Don Heller, Squeaky Fromme prosecutor, prominent Sacramento defense attorney, dies at 79

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Donald H. Heller, a giant in Sacramento’s legal community who helped prosecute would-be presidential assassin Lynette “Squeaky” Fromme before becoming one of the region’s most prominent defense attorneys, died Wednesday after a long illness. He was 79.

Heller gained prominence as a prosecutor for his work with then-U.S. Attorney Dwayne Keyes in the prosecution of Fromme, a Charles Manson follower who was arrested after attempting to shoot President Gerald R. Ford in Sacramento’s Capitol Park on Sept. 5, 1975.

President Gerald Ford is shielded by the Secret Service after an assassination attempt by Lynette “Squeaky” Fromme on Sept. 15, 1975. President Ford had spoken at a “Host Breakfast,” and was walking to California’s state Capitol in Sacramento.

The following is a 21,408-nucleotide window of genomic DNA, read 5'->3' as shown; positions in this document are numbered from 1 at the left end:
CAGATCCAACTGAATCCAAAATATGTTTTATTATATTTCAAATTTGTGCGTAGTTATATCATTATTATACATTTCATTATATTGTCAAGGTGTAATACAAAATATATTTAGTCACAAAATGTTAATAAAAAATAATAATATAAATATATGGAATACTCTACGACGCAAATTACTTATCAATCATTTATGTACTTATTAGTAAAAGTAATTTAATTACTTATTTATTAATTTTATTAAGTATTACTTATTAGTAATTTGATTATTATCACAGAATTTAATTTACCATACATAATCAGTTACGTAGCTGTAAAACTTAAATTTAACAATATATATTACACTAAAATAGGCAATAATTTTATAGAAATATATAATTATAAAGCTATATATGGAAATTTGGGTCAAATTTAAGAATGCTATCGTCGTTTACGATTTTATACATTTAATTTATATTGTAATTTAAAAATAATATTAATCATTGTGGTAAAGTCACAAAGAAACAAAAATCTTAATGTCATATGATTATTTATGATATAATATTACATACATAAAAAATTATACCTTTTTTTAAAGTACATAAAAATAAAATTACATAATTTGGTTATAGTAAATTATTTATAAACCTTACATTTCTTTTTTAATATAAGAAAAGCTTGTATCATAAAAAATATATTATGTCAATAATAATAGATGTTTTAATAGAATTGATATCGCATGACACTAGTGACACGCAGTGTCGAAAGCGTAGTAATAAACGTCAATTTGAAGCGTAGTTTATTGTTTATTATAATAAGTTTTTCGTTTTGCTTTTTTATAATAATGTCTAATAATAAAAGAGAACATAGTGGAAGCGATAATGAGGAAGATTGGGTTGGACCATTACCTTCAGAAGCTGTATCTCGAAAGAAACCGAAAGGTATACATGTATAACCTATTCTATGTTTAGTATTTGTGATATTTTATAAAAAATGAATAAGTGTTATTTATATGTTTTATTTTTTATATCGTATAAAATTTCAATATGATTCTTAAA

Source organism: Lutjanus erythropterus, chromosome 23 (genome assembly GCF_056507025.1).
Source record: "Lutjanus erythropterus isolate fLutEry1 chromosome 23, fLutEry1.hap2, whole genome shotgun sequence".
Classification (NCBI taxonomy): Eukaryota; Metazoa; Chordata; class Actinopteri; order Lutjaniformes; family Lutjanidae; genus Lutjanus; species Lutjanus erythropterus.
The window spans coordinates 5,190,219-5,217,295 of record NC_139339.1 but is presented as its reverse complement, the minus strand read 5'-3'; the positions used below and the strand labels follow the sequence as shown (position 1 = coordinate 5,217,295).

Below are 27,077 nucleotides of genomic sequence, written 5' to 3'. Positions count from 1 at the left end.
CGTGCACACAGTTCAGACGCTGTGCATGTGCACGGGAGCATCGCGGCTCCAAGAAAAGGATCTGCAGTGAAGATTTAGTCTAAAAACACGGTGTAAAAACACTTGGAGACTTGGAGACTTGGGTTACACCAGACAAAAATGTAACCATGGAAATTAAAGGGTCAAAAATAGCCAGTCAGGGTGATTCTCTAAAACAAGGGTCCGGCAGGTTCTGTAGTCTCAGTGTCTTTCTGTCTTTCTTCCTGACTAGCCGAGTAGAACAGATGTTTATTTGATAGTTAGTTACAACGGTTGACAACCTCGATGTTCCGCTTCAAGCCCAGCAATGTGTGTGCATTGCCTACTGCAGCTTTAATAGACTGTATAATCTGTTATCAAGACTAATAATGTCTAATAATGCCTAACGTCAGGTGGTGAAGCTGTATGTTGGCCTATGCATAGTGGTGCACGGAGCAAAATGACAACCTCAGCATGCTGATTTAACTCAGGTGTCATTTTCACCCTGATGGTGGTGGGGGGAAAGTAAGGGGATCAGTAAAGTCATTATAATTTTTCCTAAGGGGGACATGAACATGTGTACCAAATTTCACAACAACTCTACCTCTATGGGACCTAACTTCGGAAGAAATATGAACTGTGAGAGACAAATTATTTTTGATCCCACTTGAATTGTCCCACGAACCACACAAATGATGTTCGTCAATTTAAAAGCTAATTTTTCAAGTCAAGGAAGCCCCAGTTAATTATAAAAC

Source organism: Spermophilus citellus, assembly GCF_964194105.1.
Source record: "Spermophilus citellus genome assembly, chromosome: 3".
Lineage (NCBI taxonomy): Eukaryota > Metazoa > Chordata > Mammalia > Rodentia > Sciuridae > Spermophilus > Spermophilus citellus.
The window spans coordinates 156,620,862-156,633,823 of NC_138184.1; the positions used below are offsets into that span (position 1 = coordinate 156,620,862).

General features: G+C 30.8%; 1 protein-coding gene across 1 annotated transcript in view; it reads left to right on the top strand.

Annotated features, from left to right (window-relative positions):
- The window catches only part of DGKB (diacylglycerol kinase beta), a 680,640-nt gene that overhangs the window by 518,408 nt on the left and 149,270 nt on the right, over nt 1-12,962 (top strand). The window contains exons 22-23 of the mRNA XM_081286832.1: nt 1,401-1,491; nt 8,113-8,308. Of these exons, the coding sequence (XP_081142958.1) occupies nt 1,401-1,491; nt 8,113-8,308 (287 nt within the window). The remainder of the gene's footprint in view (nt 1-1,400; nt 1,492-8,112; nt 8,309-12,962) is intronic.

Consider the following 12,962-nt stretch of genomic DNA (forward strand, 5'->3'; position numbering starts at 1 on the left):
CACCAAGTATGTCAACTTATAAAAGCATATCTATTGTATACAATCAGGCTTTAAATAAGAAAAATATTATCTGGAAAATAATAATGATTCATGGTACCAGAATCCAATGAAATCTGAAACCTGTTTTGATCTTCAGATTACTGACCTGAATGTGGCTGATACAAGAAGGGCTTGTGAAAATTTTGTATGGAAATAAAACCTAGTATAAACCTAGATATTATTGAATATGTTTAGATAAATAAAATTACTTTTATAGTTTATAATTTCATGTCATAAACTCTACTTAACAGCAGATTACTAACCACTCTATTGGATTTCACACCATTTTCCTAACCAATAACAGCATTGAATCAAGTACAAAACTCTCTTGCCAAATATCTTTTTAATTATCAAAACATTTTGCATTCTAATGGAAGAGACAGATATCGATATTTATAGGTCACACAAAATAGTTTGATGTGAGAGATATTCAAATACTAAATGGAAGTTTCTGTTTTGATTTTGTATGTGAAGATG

President Gerald Ford is shielded by the Secret Service after an assassination attempt by Lynette “Squeaky” Fromme on Sept. 15, 1975. President Ford had spoken at a “Host Breakfast,” and was walking to California’s state Capitol in Sacramento.

His influence in California legal circles stemmed in part from his involvement with the death penalty, first as the lawyer who wrote an initiative that allowed California to resume capital punishment, then as an ardent foe of the death penalty who fought to have it overturned.

“It’s a great loss to the community and to the legal profession,” Sacramento defense attorney Malcolm Segal said. “Don was an excellent defense attorney from the day he left the U.S. Attorney’s Office over 40 years ago. It’s a sad day for all of us.”

Attorney Donald Heller stands at the entrance to the Robert T. Matsui U.S. Courthouse in downtown Sacramento, where he fought for many clients as a defense attorney.
Attorney Donald Heller stands at the entrance to the Robert T. Matsui U.S. Courthouse in downtown Sacramento, where he fought for many clients as a defense attorney.

Chief U.S. District Judge Kimberly J. Mueller recalled learning from Heller even as a judge.

“Don was well-established as a leading light in the federal bar when I became an attorney,” she wrote in an email to The Sacramento Bee. “By the time I started judging, he was one of the seasoned veterans who helped school me up.